Intentional sports injuries warrant harsher penalties

It takes more than 10,000 hours of quality training for athletes to reach the elite level of professional sports. Athletes dedicate years, even decades, with the hope of joining the less than 1 percent of athletes who make it to the professional level. But one game, one play, one hit can end an athlete’s career.

Athletes are aware of this risk every time they compete. In fact, injuries are inevitable and expected in contact sports where players are hitting each other with full force in the normal course of play. However, some athletes intentionally try to injure an opponent and cause serious injuries that could forever change an athlete’s career, maybe even his or her life.

In trying to keep athletes safe, leagues suspend athletes who blatantly hit players with the intention of hurting them. Offending athletes will often be suspended for a period of time determined by the league. Sadly, however, sometimes the injured athletes will miss far more games than any suspension given to the player who willfully caused the injury.

Athletes who blatantly attempt to injure an opponent should face more severe consequences than they do now. Players who intentionally injure an opponent should be out as long as it takes the athlete they injured to recover. Whether this is a few games, a month or an entire season, the player responsible for the injury should not be permitted to compete again until the injured player is game-ready.

In extreme examples where players’ careers are ended, the offending athlete should no longer be allowed to play professionally. The possibility of forfeiting your own career and the resulting loss of income because of your irresponsible actions would change the culture of sports.

Dirty hits and brutality are avoidable. They can be prevented. Intentional injuries occur in professional leagues such as the National Hockey League, National Football League and National Basketball Association on a regular basis and are not being penalized to the extent they should.

On March 8, 2004, Steve Moore, a center for the Colorado Avalanche, played his last game in the NHL. Todd Bertuzzi, a winger for the Vancouver Canucks at the time, skated up behind Moore, grabbed him by the jersey and punched him in the face before smashing him face-first into the ice. By fracturing three of the vertebrae in Moore’s neck and concussing him, Bertuzzi ended Moore’s NHL career. This incident took place after Canucks players and management had publicly targeted Moore for an incident between the two teams weeks earlier. After being suspended for the rest of the season (a total of 20 games) as well as the playoffs, Bertuzzi resumed his career. Moore never touched the ice again.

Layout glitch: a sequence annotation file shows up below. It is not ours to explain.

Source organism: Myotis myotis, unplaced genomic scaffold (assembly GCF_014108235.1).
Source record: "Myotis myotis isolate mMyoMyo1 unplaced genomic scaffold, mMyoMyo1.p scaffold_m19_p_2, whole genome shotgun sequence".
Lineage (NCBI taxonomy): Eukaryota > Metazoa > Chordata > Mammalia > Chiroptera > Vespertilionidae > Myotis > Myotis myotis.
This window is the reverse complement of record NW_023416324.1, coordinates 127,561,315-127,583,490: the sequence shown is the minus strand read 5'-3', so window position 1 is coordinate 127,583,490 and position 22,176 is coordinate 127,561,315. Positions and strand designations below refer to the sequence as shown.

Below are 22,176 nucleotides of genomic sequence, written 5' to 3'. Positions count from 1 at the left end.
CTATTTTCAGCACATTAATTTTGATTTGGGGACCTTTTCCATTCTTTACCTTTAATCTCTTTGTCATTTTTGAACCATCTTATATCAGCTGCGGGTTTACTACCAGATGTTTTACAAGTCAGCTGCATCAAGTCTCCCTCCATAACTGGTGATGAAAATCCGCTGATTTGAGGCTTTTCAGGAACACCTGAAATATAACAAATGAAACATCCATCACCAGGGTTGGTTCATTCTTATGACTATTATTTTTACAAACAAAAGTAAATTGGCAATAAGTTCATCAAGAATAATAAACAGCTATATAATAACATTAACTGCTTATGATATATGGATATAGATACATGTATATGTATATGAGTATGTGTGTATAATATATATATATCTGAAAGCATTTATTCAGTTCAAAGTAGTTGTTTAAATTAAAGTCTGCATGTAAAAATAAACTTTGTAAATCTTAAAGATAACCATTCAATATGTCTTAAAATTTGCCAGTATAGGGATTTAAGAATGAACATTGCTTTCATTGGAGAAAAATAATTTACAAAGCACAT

A 20-game suspension versus never playing hockey again: This is an example of the disconnect in a league that purports to protect players, yet continues to view fighting as part of the fabric of the game. In a few seconds, Bertuzzi ended the career of a player who had spent his entire life working to get to that point. In order to keep athletes safe, punishment for behavior such as this must be harsher.

Injuries are inevitable in contact sports and players accept this. But actions such as those by Bertuzzi, the intentional targeting of a player’s head in football or the accepted baseball practice of hitting batters with pitches must result in penalties that match the time the injured player requires to resume playing. The growing understanding of the extent and lifelong consequences of crippling injuries in sports requires a genuine commitment to protect players from intentional injury.

About Raine Paul

A&E Editor

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